17. Hopefully the steering box is clean inside. If not, itís wise to clean it out while the lower seal is out. Inspect the case casting for any cracks. I'll be easiest to see them from inside the box. Look especially closely at the rear of the box where the steering shaft enters.
18. Install the new seal. Hand fit it square into the boss, then squarely tap it into place. The flat end of the 32mm socket works well. Just insert the extension bar backwards in socket and tap the seal into place.
19. Clean and inspect the rocker shaft. There might me some corrosion right around where the lower oil seal contacts the shaft. Clean well and polish with a little metal polish so the surface is as smooth as practical. If itís badly corroded, you may get a leak even with a new seal. A good machine shop can likely fix a corroded shaft either with machining or installing a sleeve. If this is the case, you might need to get another seal with a different inside diameter size.

Reassembly:
1. Grease the rocker shaft in the area where it contacts the bushing and lower seal lip. Carefully lower the shaft back into the box body. Line up the steering nut and hole in the upper shaft arm. Grease and replace the main nut roller in the hole in the upper shaft arm.
2. Turn the steering wheel back to line up the rocker shaft to the original index marks you made in the top of the box. This will put the steering box back in the same position as when you removed the drop arm below.
3. Replace the top cover. Cut a new gasket if necessary. Torque bolts to 16.6 to 18 ft/lbs.
4. Replace the small oval cover along with the shims and the short spring. To start the bolts, you may have to push down on the cover slightly.
5. Refill the steering box with a little 90w GL-5 gear oil and check for leaks at the bottom. If no leaks, refill the box. Replace the filler plug. If your filler plug is missing, get one. Any local auto store should have one that can be made to fit. Do not leave it open or the steering box will become contaminated with dirt and moisture.
6. Back underneath the car, replace the drop arm being careful to line up your previously made index marks. Using some anti-seize compound will make it easier to remove, if necessary, in the future. Reinstall the large castiliated nut. Before torqueing, place a chunk of wood between the drop arm and the left steering stop. This will take the torque of the tightening process instead of transferring it to the steering mechanism. Torque to 90.4 Ė 101.2 ft/lbs. At the same time, line up the holes for the cotter pin. It is necessary to use a new cotter pin unless the old one is in excellent condition. As all steering parts, this is a safety item.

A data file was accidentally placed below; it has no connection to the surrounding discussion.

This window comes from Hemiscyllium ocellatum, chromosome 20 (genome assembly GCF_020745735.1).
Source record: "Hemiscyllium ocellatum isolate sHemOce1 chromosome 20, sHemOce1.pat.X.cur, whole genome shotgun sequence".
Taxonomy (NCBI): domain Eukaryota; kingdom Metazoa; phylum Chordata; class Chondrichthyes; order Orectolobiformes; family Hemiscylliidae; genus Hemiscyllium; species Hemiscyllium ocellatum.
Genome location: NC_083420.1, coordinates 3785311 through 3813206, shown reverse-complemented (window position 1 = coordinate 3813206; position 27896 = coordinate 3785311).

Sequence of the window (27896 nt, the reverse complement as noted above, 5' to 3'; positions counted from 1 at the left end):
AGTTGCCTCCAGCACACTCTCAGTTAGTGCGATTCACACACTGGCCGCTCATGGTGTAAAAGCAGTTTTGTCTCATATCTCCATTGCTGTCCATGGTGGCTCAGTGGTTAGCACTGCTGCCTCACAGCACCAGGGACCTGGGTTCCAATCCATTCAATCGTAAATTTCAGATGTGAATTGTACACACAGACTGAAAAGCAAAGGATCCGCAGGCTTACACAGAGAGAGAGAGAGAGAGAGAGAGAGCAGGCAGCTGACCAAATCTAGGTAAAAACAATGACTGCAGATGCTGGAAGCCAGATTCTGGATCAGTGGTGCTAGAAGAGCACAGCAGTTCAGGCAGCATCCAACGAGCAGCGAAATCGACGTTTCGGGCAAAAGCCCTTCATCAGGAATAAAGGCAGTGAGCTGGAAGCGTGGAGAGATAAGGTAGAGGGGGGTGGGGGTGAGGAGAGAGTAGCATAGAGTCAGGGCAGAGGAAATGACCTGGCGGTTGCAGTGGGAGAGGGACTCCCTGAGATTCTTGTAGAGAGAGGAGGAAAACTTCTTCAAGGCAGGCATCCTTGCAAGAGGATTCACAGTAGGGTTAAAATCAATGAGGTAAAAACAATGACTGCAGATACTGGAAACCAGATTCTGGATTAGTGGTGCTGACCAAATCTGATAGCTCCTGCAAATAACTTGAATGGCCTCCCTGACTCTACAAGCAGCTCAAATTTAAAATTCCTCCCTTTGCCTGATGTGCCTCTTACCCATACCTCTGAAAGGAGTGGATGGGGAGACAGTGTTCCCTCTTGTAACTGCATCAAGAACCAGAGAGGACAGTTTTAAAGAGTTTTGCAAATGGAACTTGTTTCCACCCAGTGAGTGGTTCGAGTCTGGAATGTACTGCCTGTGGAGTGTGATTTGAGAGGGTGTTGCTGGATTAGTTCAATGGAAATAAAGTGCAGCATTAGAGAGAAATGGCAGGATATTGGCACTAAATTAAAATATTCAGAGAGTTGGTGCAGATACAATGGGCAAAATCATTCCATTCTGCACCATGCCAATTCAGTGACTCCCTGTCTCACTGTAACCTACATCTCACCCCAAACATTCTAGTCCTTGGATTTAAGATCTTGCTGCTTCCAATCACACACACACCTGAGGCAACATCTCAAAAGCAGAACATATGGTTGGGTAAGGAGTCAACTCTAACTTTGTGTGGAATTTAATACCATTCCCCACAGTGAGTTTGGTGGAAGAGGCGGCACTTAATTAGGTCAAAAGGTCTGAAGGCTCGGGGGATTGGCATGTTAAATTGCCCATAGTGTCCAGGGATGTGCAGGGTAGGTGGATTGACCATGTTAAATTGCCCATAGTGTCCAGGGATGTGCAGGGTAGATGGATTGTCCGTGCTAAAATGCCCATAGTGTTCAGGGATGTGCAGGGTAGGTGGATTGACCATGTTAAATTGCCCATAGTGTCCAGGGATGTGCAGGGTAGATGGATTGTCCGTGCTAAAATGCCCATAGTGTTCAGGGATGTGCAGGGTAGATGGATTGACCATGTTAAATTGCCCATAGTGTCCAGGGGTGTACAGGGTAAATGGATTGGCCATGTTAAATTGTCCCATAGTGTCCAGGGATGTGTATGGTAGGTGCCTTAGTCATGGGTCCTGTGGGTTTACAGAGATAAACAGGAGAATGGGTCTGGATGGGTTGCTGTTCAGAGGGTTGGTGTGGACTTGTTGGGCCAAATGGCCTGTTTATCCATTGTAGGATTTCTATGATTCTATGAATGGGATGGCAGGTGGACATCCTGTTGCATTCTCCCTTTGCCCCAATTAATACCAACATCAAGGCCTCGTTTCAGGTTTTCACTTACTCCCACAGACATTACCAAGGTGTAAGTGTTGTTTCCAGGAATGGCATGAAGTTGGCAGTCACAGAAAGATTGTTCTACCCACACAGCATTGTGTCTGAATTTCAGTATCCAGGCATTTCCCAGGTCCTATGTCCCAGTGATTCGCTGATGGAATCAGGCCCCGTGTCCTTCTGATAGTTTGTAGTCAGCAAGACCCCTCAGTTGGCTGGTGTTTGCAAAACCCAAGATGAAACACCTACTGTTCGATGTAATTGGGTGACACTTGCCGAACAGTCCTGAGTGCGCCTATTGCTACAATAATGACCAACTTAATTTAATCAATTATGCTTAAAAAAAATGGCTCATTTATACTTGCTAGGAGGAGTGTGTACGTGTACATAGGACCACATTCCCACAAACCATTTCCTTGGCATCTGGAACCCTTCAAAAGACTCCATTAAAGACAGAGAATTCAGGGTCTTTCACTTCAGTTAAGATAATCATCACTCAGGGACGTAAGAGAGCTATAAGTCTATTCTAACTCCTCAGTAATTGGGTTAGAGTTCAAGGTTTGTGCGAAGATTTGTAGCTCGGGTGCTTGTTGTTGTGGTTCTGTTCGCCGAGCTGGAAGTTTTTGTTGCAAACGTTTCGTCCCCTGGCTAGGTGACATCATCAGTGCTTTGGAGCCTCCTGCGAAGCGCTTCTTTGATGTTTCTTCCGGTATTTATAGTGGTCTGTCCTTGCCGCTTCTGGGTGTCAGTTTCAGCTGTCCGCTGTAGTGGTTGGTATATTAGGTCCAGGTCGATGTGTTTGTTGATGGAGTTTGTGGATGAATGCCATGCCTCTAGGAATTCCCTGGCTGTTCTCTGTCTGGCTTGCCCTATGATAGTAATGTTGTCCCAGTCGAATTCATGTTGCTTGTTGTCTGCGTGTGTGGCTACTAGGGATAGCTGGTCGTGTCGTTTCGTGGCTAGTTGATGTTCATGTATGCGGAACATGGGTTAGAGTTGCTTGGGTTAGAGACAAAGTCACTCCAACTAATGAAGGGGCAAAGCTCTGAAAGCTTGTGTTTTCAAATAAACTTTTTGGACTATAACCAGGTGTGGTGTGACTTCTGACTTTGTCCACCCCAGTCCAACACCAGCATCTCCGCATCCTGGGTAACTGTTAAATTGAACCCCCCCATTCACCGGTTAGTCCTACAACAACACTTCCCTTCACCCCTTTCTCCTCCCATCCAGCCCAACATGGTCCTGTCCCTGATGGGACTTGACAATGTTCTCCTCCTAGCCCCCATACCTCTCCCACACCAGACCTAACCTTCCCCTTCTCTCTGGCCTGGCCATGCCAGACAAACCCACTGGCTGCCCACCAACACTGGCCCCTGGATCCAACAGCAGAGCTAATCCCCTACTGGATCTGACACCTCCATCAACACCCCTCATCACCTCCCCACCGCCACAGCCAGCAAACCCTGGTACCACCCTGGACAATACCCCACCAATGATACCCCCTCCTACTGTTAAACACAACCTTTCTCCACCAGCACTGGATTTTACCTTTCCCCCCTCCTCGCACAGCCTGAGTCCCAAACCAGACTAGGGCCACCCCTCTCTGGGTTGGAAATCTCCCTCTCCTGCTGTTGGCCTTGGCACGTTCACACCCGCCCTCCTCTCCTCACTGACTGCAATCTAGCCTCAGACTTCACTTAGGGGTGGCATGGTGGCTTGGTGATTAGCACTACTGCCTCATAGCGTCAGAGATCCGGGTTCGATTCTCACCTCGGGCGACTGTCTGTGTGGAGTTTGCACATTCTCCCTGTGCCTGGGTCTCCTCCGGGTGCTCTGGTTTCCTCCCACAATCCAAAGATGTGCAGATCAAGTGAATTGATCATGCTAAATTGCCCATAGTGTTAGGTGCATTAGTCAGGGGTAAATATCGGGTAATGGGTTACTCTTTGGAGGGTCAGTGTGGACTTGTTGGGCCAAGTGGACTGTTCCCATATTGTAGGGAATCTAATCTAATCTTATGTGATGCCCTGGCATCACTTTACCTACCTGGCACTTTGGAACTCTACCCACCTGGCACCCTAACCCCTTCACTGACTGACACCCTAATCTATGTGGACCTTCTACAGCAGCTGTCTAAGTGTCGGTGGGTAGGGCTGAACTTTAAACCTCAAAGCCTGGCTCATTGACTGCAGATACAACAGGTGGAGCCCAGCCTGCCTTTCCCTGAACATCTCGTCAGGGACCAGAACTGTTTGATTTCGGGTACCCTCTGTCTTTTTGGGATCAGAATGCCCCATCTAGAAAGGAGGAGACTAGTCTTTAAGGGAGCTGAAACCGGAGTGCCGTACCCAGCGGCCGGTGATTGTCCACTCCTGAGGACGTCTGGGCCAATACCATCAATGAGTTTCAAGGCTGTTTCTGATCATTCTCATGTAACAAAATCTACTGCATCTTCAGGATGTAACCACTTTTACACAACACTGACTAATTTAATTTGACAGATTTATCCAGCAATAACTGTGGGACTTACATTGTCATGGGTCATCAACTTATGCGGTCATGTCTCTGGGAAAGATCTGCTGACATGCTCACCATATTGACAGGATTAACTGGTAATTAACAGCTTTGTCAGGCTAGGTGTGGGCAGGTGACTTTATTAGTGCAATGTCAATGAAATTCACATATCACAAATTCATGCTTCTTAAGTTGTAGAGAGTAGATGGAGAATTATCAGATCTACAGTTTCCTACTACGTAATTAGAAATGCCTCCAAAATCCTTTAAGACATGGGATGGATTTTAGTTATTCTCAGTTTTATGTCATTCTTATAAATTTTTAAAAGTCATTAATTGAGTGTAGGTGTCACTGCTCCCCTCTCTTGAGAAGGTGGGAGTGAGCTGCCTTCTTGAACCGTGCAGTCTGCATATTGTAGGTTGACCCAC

7. Turn steering wheel stop to stop and check for normal operation. Check to ensure that youíre able to turn the wheel so that the steering linkages under the car hit both the right and left steering stops without reaching the internal steering box limits. There should be no need to realign the front end of the car since no steering geometry was changed.
8. As an ancillary item, check the tightness of the steering box to chassis bolts. Also check for any sheetmetal cracks where the steering box attaches to the body.
END

John Stewart
74 Spider
91 164S

Last edited by Roadtrip; 03-01-2004 at 08:36 PM.
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post #2 of 65 (permalink) Old 02-27-2004, 09:33 PM Thread Starter
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Gear Puller on Steering Drop Arm
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post #3 of 65 (permalink) Old 02-27-2004, 09:34 PM Thread Starter
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Rocker Shaft Seal
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post #4 of 65 (permalink) Old 02-27-2004, 09:35 PM Thread Starter
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Internal view of steering box from top.
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post #5 of 65 (permalink) Old 02-27-2004, 09:36 PM Thread Starter
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Top of box with rocker shaft removed. Steering wheel has been rotated to put the "main nut" in the forward most position. I found this easiest to extract the rocker shaft. Still required a little wriggling.
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post #6 of 65 (permalink) Old 02-27-2004, 09:37 PM Thread Starter
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Removing the old seal with screwdriver.
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post #7 of 65 (permalink) Old 02-27-2004, 09:39 PM Thread Starter
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Oil seal boss with seal removed. If bronze bushing has pushed itself out a little, tap it back into the top of its bore.
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post #8 of 65 (permalink) Old 02-29-2004, 06:17 PM
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Roadtrip - my hat's off to ya' That was some writeup.